UK-based manufacturer and distributer of marine equipment Martek Marine has called for a review of the International Ship and Port Facility Security (ISPS) Code amid concerns about the threats to security caused by drones.
The lack of regulation on aerial drones is at the centre of debate in the shipping sector, as companies fear international terrorist organisations could use them to deploy explosives on oil and gas tankers or on passenger ships.
Martek said that vessels in port, at anchor or on coastal transits are potential ‘sitting ducks’ and could be targeted by terrorist drones, since they are unable to detect or defend against unmanned aerial vehicles. Although one section of the ISPS Code mandates requirements ‘preventing the introduction of unauthorised weapons, incendiary devices or explosive to ships’, the Ship Security Plan has so far failed to consider the impact of aerial drones.
The company further said that the absence of countermeasures for aerial drones in the ISPS Code requirements for Ship Security Assessments (SSA) & Ship Security Plans (SSP) has alarmed several company security officers and ship security officers within its client base, most of which were unaware of these risks in their periodic reviews of the SSA and SSP.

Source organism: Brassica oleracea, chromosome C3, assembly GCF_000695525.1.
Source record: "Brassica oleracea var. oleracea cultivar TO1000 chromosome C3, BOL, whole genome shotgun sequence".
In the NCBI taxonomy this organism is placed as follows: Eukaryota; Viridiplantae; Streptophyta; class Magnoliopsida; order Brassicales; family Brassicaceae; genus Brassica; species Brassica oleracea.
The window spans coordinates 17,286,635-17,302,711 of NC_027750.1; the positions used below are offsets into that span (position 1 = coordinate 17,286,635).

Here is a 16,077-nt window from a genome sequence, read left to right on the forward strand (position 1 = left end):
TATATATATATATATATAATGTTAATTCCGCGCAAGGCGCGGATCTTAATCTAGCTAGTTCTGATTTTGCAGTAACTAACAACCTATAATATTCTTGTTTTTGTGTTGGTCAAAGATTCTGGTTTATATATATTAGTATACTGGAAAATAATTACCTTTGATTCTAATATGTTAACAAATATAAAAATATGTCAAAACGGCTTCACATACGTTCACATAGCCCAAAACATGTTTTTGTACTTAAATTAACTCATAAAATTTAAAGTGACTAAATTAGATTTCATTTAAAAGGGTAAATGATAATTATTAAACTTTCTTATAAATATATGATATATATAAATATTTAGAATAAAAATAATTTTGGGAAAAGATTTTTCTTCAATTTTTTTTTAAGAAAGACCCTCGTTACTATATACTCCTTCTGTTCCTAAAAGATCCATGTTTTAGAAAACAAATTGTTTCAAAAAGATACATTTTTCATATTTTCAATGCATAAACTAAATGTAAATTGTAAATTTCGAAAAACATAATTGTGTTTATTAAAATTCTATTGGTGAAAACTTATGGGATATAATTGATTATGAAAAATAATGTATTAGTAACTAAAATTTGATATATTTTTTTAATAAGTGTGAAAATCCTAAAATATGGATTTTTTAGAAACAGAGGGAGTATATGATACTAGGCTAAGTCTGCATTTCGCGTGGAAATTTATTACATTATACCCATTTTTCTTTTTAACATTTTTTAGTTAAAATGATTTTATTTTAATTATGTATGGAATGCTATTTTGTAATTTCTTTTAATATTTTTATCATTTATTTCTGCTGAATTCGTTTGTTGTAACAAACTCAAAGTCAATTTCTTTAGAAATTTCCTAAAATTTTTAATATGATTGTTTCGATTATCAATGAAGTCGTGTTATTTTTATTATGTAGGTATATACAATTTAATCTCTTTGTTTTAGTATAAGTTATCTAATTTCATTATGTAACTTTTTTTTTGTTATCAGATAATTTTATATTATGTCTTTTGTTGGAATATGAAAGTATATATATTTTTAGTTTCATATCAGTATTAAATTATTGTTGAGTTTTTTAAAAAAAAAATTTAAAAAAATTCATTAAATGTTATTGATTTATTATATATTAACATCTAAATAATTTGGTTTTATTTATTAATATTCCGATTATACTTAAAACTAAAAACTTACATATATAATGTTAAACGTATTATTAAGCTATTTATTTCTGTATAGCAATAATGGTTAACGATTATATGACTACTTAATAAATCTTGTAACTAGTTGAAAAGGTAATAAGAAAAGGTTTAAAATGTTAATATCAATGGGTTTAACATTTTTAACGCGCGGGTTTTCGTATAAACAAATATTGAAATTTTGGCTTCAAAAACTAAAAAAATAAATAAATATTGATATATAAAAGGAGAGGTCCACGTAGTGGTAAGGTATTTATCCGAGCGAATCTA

In a letter published on Monday, Martek urged all maritime government organisations, classification societies and flag administrations to raise the issue and collaborate to update the code with new safety measures against drones.
The company pledged its support to the industry to ensure the fulfilment of the mandatory objectives of ISPS to ‘detect security threats and take preventive measures against security incidents affecting ships or port facilities used in international trade’.
Martek CEO Paul Luen said: “ISPS needs an urgent update to address the growing threat that drones pose to safety and security of commercial shipping. It’s critical that awareness is urgently raised, and procedures updated to counter the growing threat before it’s too late.”
The firm recently launched its D-FENCE maritime drone detection and defeat system in a bid to combat this rising threat. The system is capable of recognising the presence of an approaching drone and creating an electronic ‘exclusion zone’ around a vessel, which will drop the drone’s control and video signal, forcing it to return to its operator.